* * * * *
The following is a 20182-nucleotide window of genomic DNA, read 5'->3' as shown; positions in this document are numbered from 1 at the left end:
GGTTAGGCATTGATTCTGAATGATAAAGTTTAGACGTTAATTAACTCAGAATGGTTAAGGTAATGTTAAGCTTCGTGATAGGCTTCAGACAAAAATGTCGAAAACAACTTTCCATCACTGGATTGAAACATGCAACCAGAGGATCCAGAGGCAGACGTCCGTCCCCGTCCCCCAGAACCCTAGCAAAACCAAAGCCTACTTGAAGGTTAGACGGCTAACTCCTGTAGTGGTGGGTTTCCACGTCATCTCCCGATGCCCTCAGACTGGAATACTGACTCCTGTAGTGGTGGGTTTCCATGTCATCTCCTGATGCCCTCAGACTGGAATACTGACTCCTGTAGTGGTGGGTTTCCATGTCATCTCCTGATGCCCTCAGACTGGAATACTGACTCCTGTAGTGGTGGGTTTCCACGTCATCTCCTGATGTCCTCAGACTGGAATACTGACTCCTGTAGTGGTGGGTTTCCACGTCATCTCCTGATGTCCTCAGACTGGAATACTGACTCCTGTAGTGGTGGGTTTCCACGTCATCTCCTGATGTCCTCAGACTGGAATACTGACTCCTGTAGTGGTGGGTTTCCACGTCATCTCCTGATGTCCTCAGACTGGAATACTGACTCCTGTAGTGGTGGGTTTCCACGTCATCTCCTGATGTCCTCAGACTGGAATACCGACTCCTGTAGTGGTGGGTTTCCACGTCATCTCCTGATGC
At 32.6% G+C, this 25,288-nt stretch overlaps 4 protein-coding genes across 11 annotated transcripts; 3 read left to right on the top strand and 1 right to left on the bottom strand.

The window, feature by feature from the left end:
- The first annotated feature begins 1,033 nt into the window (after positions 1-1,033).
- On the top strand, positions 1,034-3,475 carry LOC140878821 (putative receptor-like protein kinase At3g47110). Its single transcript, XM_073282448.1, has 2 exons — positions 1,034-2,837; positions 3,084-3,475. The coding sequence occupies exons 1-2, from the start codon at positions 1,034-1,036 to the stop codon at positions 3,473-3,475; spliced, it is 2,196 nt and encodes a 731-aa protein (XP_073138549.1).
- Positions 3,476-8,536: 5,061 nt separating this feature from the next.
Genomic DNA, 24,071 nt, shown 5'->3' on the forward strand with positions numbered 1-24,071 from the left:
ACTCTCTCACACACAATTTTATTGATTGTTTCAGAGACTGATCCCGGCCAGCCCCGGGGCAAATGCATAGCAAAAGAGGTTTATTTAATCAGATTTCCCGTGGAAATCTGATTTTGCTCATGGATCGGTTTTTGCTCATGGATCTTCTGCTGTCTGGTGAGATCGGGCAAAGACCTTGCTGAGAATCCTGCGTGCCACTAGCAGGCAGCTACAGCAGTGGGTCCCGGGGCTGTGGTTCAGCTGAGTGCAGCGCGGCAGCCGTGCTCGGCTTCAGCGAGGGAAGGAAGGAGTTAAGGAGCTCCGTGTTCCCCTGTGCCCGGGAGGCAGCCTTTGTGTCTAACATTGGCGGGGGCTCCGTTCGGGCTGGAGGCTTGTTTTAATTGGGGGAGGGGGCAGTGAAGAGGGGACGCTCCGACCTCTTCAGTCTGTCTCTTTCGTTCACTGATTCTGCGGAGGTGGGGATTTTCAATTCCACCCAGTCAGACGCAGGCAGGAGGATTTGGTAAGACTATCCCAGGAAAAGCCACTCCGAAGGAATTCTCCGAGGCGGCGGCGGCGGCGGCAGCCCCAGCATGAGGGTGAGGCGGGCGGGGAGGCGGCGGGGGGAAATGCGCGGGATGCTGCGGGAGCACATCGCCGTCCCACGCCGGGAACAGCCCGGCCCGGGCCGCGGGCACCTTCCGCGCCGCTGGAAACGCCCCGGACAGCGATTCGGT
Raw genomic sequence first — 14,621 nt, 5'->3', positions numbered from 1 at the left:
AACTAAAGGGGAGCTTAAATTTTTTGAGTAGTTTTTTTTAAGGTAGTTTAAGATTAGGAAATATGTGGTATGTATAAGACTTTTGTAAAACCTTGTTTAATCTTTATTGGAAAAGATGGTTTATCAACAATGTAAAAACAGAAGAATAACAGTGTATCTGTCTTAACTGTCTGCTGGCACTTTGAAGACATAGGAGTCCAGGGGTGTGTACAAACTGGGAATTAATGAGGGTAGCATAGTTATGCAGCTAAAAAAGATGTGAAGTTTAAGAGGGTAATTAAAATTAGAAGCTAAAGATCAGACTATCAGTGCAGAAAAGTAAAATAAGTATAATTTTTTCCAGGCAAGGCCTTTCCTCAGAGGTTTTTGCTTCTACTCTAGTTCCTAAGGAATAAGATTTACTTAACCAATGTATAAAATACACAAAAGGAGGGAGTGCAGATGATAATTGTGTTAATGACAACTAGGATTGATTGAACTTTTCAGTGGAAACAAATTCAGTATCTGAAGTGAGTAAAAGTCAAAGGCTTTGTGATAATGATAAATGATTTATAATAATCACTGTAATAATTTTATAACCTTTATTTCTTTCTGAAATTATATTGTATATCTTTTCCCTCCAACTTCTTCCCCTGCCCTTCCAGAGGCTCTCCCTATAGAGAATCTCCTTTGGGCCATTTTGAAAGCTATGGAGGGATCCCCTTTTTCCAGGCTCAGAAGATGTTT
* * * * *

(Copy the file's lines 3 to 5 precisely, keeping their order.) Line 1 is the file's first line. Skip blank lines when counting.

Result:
At 32.6% G+C, this 25,288-nt stretch overlaps 4 protein-coding genes across 11 annotated transcripts; 3 read left to right on the top strand and 1 right to left on the bottom strand.

The window, feature by feature from the left end:
- The first annotated feature begins 1,033 nt into the window (after positions 1-1,033).